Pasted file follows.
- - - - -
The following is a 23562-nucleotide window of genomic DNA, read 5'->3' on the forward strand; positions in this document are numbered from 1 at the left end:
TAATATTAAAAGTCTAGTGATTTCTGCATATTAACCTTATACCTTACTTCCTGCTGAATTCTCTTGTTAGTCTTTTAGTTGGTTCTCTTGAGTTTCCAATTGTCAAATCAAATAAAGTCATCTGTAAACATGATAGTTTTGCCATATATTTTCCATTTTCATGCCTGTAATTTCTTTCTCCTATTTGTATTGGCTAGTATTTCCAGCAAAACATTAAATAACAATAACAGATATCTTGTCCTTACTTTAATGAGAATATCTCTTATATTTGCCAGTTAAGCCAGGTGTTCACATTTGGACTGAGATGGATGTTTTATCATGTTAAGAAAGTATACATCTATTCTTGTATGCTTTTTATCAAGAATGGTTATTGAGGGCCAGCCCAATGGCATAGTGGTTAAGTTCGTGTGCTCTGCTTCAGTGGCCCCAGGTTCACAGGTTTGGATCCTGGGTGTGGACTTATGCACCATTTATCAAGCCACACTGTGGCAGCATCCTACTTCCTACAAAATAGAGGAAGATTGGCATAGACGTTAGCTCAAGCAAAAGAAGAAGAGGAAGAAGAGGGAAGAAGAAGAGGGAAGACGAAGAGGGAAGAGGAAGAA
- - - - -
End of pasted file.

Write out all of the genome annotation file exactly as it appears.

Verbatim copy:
The following is a 23562-nucleotide window of genomic DNA, read 5'->3' on the forward strand; positions in this document are numbered from 1 at the left end:
TAATATTAAAAGTCTAGTGATTTCTGCATATTAACCTTATACCTTACTTCCTGCTGAATTCTCTTGTTAGTCTTTTAGTTGGTTCTCTTGAGTTTCCAATTGTCAAATCAAATAAAGTCATCTGTAAACATGATAGTTTTGCCATATATTTTCCATTTTCATGCCTGTAATTTCTTTCTCCTATTTGTATTGGCTAGTATTTCCAGCAAAACATTAAATAACAATAACAGATATCTTGTCCTTACTTTAATGAGAATATCTCTTATATTTGCCAGTTAAGCCAGGTGTTCACATTTGGACTGAGATGGATGTTTTATCATGTTAAGAAAGTATACATCTATTCTTGTATGCTTTTTATCAAGAATGGTTATTGAGGGCCAGCCCAATGGCATAGTGGTTAAGTTCGTGTGCTCTGCTTCAGTGGCCCCAGGTTCACAGGTTTGGATCCTGGGTGTGGACTTATGCACCATTTATCAAGCCACACTGTGGCAGCATCCTACTTCCTACAAAATAGAGGAAGATTGGCATAGACGTTAGCTCAAGCAAAAGAAGAAGAGGAAGAAGAGGGAAGAAGAAGAGGGAAGACGAAGAGGGAAGAGGAAGAA